What is it?
Dry brushing is an exfoliating technique that involves massaging a firm-bristled brush along dry skin.
Young skin has a speedy cell turnover rate, needing little help regenerating. It is in our thirties, when our cells begin to slow, that we begin to benefit most from regenerative exfoliating treatments.
Anyone with keratosis pilaris may also benefit. If you notice a formation of rough bumps on your skin, most commonly found on the backs of arms and thighs, focus on those areas by applying gentle pressure in order to smoothen them out.
Where did it originate?
Called “Garshana” by practitioners of traditional Ayurvedic medicine, a form of Hindu medicine that has been around for 5,000 years, the practice of dry brushing is considered a dry massage that involves the use of natural silk gloves, a soft sponge, or a dry brush to encourage the release of accumulated toxins by stimulating the skin and lymphatic system and enhancing blood circulation.
Where is it practiced today?
“In Europe, dry brushing has long been a beneficial anti-aging treatment in spas because it keeps your skin firm and nourished, therefore looking younger. As we head into the summer, it should be an even more important step in your beauty routine.”
How is it done?
To start you need a natural bristled brush or a loofah. If it’s your first time dry brushing try a brush with soft bristles to avoid any irritation. Make sure the brush has natural bristles as synthetic bristles can scratch and cut the skin.
-Using firm but gentle pressure massage your skin in a circular motion always working towards the heart.
– Start from the soles of your feet, then ankles, and work your way up your legs starting from the outer leg moving upwards followed by the inner leg upwards. Make sure to focus on the back of the knees and inner thighs for increased stimulation of lymph nodes.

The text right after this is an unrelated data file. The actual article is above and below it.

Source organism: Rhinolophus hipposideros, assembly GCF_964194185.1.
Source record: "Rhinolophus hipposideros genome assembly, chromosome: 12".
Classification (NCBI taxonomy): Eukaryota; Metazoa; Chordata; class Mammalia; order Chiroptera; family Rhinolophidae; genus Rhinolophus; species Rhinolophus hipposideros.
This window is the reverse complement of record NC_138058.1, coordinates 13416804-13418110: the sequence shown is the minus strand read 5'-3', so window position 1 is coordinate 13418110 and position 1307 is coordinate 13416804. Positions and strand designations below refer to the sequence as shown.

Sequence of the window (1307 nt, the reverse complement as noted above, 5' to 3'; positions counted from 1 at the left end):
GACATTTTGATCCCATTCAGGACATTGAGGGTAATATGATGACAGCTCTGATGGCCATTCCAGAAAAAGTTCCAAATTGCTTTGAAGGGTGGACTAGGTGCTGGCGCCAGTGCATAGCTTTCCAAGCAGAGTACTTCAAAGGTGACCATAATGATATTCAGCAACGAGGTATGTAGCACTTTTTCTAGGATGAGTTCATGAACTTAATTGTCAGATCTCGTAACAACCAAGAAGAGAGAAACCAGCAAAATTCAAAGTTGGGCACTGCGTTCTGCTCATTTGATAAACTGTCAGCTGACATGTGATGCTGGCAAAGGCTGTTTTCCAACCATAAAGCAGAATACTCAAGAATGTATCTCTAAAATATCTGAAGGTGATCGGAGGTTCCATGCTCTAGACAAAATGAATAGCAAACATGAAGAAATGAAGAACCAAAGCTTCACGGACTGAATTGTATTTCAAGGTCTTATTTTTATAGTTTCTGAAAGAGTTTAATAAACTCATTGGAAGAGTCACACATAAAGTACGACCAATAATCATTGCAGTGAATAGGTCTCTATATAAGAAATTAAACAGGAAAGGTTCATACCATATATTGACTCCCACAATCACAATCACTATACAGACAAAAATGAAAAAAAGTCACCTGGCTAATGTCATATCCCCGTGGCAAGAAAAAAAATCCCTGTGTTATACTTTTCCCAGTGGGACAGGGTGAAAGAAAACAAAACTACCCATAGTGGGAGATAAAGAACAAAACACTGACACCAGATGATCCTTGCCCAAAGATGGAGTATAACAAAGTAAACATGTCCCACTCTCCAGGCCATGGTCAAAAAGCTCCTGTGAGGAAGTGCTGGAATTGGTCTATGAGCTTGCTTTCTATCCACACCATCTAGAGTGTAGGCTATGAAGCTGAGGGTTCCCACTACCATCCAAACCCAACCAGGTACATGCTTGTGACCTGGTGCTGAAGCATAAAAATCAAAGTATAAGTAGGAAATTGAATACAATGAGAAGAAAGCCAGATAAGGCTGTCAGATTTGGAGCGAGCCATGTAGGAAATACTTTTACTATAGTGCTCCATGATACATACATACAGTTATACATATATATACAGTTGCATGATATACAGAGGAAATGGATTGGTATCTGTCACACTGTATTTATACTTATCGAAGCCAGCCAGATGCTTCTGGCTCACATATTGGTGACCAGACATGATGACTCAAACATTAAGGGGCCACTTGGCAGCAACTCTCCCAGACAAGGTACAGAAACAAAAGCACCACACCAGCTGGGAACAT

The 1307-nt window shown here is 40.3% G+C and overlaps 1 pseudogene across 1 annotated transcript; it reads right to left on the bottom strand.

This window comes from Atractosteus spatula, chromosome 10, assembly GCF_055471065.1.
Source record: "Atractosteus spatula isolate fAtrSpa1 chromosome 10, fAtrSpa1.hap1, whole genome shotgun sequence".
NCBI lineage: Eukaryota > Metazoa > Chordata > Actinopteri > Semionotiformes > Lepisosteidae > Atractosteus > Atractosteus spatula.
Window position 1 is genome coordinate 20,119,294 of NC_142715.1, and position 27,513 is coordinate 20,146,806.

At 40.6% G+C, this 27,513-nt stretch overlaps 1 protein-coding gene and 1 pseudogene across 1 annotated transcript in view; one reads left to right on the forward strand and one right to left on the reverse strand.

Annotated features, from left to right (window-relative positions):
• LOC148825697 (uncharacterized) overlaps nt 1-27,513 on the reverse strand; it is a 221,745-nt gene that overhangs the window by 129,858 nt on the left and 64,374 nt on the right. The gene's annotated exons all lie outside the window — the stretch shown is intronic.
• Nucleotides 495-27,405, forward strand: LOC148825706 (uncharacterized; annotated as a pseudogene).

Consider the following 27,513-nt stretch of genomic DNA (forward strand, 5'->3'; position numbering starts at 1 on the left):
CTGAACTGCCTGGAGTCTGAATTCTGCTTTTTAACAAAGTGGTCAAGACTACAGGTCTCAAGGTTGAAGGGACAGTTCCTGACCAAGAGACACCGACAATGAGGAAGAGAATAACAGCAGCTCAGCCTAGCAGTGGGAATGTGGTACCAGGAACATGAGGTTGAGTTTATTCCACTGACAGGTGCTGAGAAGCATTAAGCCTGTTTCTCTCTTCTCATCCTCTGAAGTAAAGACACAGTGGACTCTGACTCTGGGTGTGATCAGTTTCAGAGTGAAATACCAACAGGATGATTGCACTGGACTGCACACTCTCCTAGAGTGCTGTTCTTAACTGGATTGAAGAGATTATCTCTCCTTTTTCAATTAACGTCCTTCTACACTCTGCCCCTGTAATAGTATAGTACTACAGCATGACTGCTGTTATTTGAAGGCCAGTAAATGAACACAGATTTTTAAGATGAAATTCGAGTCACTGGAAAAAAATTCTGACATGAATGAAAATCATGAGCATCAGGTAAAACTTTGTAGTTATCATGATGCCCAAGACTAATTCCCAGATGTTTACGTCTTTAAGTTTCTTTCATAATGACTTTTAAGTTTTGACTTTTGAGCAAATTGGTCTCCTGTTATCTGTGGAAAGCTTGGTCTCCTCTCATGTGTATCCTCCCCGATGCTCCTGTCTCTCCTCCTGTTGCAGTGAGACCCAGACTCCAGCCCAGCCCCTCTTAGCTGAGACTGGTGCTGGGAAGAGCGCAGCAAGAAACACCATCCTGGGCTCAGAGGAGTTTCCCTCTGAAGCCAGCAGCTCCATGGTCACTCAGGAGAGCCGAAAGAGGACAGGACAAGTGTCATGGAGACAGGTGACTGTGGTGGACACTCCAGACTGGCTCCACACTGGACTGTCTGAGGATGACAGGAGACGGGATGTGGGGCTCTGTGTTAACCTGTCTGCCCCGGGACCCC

– Continue in a circular motion on the stomach, alternating from circular motions towards the heart and from the navel outwards. Brush your chest and neck upwards (avoiding sensitive areas).
– Brush your buttocks in a circular motion.
– Brush the ribs and the back starting from the waist upwards.
– Brush the arms in the same way as the legs, starting from the outside then inwards always working from the hands to the shoulders.
When should you do it?
Like Molly Simms, who shared her dry brushing routine in her blog, most people who dry brush recommend doing it in the tub, just before you shower.
“My favorite time to dry brush is in the morning, right before I shower. Your skin needs to be dry. I know it is hard to accept that there’s no splish splashing while wielding a brush that looks like it was created for bath time, but I promise you, it is worth the effort.”
The dry method of exfoliation stimulates the regeneration of skin cells with a higher level of friction than it would using a loofah or scrub in the shower, allowing for a more effective form of exfoliation.
Dry brushing should be incorporated into your beauty routine all year round, but is particularly effective during winter months, or after spending too much time in the sun, since it helps to slough off dry, flaky skin. Avoid dry brushing more than once a week, since overstimulation can cause “micro-cuts” which may lead to infection.
Beauty Tip: Try dry brushing before applying self-tanner; it will slough off dry, flaky skin, allowing for a much more even application.
When to avoid it?
Do not dry brush over cuts, sunburns, or skin conditions such as acne, eczema, open cuts, sores or rashes, as this can lead to irritation. Do not dry brush your face.
Once you are finished dry brushing you can relax and soak in a salt bath; this will release toxins from the body as well as soften and sooth the skin. If you’re in a hurry you can rinse off in the shower, alternating between warm and cold water to boost circulation. Once you are done pat the skin with a towel (make sure to leave the skin damp in order to retain moisture better) and apply a nourishing massage oil or body lotion.